Yesterday, I got an email from a client, forwarding an email from an HMRC representative (for the sake of narrative, let’s call the person ‘HMRC guy’). It makes for a pretty shocking read.

Note that throughout I’ve skipped a couple of minor emails between our client and I and removed some inconsequential text saying ‘I’ve forwarded their response below’, etc. But apart from redactions for the sake of privacy, I haven’t changed the contents.

Forwarded email from HMRC guy - title: 'Wordpress site: www.(redacted).co.uk'

I represent HM Revenue & Customs where one of my areas is in counter-fraudulent Email.

Your site has been compromised and is hosting assets being used as part of a phishing campaign against people. The specific assets are:

http://www.[redacted].co.uk/wp-content/uploads/(redacted)/(redacted)/HMRC.jpg

Please could you REPLACE the current image with the image attached. This is preferable to simply deleting the current image as it means any person who receives opens these messages and selects to display images will be clearly advised that the message is fraudulent. Simply deleting the current image will not provide them this advice and so replacing the image with the attached replacement is specifically requested.

You will probably need to upgrade your version of WordPress to prevent it being compromised in this way again.

Best wishes…/(redacted)

(redacted)
Senior Security Architect (Cyber Security & Infrastructure)
Chief Digital and Information Office
Abbey House, Whitechapel Way, Telford. TF2 9RG
(contact details redacted)

Let’s forget about the lower case ‘p’ in WordPress for now.

Here at Pragmatic, we take WordPress security seriously, so I personally dropped what I was doing to investigate and ran through a series of checks:

  1. Is the site still on our hosting? Yes (we use WP Engine hosting so this is a key consideration)
  2. Have we ever had any security concerns about this site previously? No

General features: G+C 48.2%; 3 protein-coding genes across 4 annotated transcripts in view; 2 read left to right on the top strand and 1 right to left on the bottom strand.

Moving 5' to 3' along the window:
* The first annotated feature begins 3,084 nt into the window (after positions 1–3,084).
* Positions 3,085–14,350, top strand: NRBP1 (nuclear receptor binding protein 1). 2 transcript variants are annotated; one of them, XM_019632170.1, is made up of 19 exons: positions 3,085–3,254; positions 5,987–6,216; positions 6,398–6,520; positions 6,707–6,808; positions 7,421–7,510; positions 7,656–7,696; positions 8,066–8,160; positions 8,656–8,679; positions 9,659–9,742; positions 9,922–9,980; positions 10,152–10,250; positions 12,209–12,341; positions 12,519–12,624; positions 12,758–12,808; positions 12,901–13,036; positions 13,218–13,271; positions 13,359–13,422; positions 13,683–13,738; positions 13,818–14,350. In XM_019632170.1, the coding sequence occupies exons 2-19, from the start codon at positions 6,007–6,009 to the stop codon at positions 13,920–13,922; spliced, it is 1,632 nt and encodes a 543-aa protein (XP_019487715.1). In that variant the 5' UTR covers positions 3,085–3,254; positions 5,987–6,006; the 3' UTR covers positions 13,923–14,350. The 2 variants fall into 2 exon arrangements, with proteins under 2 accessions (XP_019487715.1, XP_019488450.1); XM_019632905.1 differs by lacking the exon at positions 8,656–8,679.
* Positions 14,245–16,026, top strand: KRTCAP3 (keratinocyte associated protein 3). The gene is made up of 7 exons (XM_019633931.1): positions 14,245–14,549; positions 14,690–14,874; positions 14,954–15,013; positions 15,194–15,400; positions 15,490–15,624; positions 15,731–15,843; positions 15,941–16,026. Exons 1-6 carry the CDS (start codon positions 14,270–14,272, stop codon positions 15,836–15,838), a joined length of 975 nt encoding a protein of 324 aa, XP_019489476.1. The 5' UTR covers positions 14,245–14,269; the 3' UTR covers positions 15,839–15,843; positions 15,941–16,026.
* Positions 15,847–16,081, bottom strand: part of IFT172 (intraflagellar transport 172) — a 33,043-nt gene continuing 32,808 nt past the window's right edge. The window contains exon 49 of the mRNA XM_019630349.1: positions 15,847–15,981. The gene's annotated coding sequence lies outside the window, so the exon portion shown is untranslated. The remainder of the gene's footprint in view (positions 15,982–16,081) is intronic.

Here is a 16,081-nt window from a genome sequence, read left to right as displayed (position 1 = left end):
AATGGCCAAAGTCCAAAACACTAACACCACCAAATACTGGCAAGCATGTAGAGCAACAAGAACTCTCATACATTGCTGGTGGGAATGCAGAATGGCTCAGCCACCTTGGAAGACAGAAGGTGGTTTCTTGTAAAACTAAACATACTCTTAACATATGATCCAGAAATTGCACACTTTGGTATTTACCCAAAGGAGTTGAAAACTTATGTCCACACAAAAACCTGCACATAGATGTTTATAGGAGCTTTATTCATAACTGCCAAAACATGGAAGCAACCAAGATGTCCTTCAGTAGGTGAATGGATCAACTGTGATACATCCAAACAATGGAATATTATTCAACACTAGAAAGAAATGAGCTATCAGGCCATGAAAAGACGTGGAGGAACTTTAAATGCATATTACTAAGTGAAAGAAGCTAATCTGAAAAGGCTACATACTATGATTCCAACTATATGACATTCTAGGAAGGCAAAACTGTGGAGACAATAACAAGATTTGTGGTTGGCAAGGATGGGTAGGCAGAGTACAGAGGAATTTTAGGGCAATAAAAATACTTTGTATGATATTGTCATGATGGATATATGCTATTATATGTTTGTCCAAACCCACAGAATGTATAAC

3. Is everything pretty much up to date? Yes
  4. Are there any suspicious files in the usual places of the WP file structure? No
  5. In Media Library is the image attached to a post? Yes
  6. In the file structure, are there multiple, processed versions of the image file that means it looks like it was uploaded through the CMS? Yes
  7. Is the ‘file modified’ date of that file incongruent with other files in the (month-specific) folder on the file system? No

HMRC guy was right, and wrong. The site was hosting assets that were being used as part of a phishing campaign (or at least there’s no reason to doubt that this was the case), but I felt he was wrong and irresponsible in saying that the site was compromised.

This is what I sent back – it’s brief because I wanted to give the client a quick update.

Our response

OK so:

  • I’ve replaced the logo for them.
  • Your WP site (to the best of my judgement) isn’t compromised. The attackers simply found a logo that had been uploaded to your site (this article: (redacted link to a WordPress post that talked about HMRC and had an alternative HMRC logo currently displayed)) and used that. There are hundreds of results here: https://www.google.co.uk/search – you just got unlucky.

Hope that’s sufficient as a response/let me know if you want more. I’ll log (redacted) of billable support time on this unless you let me know otherwise.

Brief, but hopefully re-assuring. I certainly didn’t expect what came next:

HMRC guy's response - forwarded by client.

Many thanks for this (client contact’s name – redacted).